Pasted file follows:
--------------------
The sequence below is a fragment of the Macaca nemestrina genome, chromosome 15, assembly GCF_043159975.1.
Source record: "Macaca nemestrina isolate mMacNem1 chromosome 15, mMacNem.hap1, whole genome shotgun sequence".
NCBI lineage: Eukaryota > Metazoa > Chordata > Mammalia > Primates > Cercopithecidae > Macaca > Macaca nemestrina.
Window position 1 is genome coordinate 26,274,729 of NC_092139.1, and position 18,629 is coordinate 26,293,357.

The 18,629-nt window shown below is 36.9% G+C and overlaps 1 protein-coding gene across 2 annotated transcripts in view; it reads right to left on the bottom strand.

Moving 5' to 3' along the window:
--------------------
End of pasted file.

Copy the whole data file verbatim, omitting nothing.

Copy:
The sequence below is a fragment of the Macaca nemestrina genome, chromosome 15, assembly GCF_043159975.1.
Source record: "Macaca nemestrina isolate mMacNem1 chromosome 15, mMacNem.hap1, whole genome shotgun sequence".
NCBI lineage: Eukaryota > Metazoa > Chordata > Mammalia > Primates > Cercopithecidae > Macaca > Macaca nemestrina.
Window position 1 is genome coordinate 26,274,729 of NC_092139.1, and position 18,629 is coordinate 26,293,357.

The 18,629-nt window shown below is 36.9% G+C and overlaps 1 protein-coding gene across 2 annotated transcripts in view; it reads right to left on the bottom strand.

Moving 5' to 3' along the window: